An internal Chinese report warns that Beijing faces a rising wave of hostility in the wake of the coronavirus outbreak that could tip relations with the United States into confrontation, people familiar with the paper told Reuters.
The report, presented early last month by the Ministry of State Security to top Beijing leaders including President Xi Jinping, concluded that global anti-China sentiment is at its highest since the 1989 Tiananmen Square crackdown, the sources said.
As a result, Beijing faces a wave of anti-China sentiment led by the United States in the aftermath of the pandemic and needs to be prepared in a worst-case scenario for armed confrontation between the two global powers, according to people familiar with the report’s content, who declined to be identified given the sensitivity of the matter.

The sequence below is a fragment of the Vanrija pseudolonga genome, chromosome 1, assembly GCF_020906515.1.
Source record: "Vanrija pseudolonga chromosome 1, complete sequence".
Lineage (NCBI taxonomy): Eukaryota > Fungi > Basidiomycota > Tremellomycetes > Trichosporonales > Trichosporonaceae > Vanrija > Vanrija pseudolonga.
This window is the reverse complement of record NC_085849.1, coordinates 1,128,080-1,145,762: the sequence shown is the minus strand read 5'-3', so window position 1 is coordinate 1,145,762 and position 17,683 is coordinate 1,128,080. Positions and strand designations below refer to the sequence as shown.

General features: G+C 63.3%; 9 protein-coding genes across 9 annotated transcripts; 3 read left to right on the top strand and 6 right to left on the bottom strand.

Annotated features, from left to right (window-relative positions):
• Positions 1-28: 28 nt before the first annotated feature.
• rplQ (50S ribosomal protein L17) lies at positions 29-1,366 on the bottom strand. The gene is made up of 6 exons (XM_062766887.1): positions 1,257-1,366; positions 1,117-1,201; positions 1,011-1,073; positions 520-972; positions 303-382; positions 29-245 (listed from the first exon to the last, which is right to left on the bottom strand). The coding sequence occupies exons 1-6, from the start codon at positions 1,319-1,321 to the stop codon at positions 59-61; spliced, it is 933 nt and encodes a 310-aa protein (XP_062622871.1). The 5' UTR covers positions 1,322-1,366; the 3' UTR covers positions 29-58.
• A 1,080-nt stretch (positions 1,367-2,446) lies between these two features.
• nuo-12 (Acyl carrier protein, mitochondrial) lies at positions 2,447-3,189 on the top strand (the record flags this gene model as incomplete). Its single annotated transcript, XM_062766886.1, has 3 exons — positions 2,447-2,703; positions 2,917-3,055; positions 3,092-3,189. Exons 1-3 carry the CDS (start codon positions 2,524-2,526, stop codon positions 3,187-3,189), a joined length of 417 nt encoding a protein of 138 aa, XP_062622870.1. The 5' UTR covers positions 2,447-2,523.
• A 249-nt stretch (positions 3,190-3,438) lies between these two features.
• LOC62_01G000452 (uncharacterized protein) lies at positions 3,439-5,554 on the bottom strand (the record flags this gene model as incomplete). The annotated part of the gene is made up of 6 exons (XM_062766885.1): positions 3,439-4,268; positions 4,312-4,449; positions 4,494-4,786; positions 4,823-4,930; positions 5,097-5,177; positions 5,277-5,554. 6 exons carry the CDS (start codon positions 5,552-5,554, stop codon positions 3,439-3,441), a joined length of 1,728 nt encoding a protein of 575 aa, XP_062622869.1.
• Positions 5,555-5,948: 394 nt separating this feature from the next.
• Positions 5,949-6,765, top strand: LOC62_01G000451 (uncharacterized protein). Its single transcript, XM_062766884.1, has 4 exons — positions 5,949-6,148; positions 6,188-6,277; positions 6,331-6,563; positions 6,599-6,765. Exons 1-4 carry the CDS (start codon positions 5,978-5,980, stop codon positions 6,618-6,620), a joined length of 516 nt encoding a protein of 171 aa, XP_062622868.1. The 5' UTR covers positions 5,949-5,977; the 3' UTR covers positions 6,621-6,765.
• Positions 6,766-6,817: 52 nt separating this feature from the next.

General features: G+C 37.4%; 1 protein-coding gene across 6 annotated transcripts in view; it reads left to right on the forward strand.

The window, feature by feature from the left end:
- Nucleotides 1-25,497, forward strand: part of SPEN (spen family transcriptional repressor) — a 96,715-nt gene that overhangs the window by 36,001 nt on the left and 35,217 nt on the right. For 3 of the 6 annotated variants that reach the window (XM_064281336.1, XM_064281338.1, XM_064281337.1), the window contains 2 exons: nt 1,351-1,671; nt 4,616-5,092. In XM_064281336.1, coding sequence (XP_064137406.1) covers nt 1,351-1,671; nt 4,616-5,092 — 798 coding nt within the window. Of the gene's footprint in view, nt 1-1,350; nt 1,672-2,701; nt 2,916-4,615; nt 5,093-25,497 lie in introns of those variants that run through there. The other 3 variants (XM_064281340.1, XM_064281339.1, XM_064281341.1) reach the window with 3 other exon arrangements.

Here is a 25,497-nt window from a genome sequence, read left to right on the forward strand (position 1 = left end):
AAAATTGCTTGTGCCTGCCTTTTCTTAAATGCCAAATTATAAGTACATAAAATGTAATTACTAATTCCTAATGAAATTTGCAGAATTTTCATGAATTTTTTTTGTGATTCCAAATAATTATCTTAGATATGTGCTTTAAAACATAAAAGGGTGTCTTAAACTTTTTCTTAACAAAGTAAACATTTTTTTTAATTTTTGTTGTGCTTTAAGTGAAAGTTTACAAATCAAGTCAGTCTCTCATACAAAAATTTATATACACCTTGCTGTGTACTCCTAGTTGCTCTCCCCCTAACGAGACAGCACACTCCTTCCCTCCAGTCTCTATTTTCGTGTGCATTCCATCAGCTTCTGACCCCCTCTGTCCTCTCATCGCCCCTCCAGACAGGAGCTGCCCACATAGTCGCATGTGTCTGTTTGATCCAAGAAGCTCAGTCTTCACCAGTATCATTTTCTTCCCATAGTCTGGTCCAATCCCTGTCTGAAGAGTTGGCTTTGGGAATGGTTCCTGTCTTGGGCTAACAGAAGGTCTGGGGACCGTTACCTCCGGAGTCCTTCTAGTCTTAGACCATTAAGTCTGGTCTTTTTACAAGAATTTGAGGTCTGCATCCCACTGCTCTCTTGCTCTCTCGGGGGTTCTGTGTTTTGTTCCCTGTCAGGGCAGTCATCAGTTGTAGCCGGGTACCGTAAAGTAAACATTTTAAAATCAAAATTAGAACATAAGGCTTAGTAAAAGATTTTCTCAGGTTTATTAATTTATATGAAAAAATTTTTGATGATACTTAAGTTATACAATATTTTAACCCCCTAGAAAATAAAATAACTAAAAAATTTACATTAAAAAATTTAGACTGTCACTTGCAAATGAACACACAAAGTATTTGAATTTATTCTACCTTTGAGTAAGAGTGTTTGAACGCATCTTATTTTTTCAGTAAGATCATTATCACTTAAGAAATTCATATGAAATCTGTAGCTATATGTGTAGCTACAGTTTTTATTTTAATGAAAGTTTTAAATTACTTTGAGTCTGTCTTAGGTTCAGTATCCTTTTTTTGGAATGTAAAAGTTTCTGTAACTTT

The report was drawn up by the China Institutes of Contemporary International Relations (CICIR), a think tank affiliated with the Ministry of State Security, China’s top intelligence body.
CICIR, an influential think tank that until 1980 was within the Ministry of State Security and advises the Chinese government on foreign and security policy, did not reply to a request for comment.
In related US coronavirus news, the Washington Post notes that Kevin Hassett, a former scholar at the American Enterprise Institute (AEI), led an internal White House team to build an economic model to guide response to the pandemic.